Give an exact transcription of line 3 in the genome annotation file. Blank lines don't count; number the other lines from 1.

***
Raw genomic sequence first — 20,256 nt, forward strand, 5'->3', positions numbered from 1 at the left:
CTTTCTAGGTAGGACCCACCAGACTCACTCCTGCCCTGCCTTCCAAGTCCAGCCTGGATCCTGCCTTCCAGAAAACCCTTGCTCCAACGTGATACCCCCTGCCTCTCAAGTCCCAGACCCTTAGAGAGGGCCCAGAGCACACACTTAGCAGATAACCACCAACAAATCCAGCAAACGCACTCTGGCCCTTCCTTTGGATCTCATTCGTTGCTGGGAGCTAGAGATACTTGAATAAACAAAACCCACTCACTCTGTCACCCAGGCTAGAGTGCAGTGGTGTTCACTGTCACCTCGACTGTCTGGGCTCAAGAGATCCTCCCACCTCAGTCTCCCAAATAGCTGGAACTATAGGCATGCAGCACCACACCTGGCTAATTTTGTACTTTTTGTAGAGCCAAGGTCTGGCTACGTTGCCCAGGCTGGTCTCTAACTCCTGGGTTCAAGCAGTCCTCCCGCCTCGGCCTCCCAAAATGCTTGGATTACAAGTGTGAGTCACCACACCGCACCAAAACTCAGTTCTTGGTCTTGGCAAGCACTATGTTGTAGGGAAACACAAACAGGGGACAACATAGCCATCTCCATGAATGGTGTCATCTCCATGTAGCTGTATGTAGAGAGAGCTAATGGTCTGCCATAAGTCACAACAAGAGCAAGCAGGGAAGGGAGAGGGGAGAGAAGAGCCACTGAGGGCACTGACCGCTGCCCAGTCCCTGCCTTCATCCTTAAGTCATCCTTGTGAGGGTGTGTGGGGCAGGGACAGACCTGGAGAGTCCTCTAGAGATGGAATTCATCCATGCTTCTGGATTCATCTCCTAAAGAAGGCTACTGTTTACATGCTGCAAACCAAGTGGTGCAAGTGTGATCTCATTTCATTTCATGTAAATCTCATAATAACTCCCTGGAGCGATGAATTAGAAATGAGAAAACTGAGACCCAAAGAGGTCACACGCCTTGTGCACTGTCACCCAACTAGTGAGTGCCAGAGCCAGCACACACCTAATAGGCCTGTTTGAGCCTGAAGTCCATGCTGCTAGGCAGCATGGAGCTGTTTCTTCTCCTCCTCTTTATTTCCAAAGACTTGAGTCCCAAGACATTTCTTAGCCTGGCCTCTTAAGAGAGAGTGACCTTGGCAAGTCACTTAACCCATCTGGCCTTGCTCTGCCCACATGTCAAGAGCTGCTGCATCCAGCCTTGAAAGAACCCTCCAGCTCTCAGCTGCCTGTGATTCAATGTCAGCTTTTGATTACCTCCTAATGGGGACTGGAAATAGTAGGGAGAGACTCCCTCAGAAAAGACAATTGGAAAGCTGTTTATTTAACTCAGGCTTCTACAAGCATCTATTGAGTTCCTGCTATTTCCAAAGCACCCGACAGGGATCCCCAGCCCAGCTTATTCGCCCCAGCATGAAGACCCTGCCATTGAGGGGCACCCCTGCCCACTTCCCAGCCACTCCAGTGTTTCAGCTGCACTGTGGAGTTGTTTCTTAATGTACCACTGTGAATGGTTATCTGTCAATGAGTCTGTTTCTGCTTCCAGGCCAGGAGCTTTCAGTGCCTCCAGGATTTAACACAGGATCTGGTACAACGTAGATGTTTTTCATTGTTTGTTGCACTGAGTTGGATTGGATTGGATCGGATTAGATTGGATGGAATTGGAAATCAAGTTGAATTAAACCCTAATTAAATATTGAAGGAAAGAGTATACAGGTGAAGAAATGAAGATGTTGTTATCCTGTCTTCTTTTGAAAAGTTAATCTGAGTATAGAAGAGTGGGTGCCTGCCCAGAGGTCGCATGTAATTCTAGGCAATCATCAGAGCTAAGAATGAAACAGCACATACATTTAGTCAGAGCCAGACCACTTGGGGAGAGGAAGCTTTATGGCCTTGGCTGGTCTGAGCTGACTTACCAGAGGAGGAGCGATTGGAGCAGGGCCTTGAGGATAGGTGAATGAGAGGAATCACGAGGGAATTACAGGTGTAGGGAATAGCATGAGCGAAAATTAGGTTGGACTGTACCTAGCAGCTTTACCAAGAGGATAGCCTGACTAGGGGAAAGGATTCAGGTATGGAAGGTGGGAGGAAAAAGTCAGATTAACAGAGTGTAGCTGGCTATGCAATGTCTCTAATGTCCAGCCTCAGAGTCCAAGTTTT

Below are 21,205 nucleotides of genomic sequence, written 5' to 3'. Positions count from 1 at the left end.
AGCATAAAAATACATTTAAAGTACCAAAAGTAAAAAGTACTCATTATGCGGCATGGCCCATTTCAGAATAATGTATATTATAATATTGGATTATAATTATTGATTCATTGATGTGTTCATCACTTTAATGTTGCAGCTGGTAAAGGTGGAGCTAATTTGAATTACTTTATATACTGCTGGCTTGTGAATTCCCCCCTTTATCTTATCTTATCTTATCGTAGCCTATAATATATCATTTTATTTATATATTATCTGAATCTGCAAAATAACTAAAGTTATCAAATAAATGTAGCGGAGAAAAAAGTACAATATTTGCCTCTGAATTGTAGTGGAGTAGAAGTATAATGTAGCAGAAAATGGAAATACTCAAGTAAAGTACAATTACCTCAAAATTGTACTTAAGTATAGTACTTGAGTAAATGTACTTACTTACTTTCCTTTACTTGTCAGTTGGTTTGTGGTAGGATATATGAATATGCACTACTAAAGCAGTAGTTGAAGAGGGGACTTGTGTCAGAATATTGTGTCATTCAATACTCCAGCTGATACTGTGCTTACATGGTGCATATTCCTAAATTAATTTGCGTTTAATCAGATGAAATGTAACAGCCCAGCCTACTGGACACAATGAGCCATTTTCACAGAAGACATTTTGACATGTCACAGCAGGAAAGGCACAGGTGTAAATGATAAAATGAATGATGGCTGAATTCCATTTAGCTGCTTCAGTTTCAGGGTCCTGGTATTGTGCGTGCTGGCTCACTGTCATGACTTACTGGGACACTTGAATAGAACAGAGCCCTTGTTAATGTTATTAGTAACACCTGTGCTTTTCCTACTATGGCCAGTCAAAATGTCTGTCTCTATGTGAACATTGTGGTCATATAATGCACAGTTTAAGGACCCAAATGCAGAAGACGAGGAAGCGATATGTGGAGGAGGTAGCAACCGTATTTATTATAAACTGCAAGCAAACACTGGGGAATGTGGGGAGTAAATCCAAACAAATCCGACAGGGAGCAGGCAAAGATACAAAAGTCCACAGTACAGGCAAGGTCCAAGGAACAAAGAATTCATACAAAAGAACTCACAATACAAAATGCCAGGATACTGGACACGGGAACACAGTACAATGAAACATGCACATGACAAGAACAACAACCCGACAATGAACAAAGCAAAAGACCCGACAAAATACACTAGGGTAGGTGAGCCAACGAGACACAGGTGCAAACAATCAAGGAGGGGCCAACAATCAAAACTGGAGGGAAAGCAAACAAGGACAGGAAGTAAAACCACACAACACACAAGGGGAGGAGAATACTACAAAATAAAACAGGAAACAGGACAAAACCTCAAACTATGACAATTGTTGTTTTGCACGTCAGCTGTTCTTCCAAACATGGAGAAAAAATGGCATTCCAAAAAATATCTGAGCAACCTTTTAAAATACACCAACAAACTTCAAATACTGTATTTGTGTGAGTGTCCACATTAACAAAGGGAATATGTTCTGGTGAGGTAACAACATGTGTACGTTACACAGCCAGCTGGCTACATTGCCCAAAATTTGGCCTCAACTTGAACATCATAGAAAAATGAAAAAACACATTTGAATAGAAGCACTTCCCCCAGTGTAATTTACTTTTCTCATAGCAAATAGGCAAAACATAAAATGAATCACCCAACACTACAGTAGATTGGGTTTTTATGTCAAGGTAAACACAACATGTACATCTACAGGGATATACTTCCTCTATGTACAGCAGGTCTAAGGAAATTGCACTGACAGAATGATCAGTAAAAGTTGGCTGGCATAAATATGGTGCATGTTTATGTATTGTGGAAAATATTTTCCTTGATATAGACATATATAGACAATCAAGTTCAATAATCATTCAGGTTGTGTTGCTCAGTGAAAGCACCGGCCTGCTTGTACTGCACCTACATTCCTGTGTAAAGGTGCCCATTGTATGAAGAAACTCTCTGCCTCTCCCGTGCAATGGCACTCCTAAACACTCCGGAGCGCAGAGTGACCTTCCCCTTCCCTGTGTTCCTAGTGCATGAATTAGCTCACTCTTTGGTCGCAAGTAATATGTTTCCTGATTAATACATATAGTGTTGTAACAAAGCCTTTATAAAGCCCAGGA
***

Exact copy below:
Below are 21,205 nucleotides of genomic sequence, written 5' to 3'. Positions count from 1 at the left end.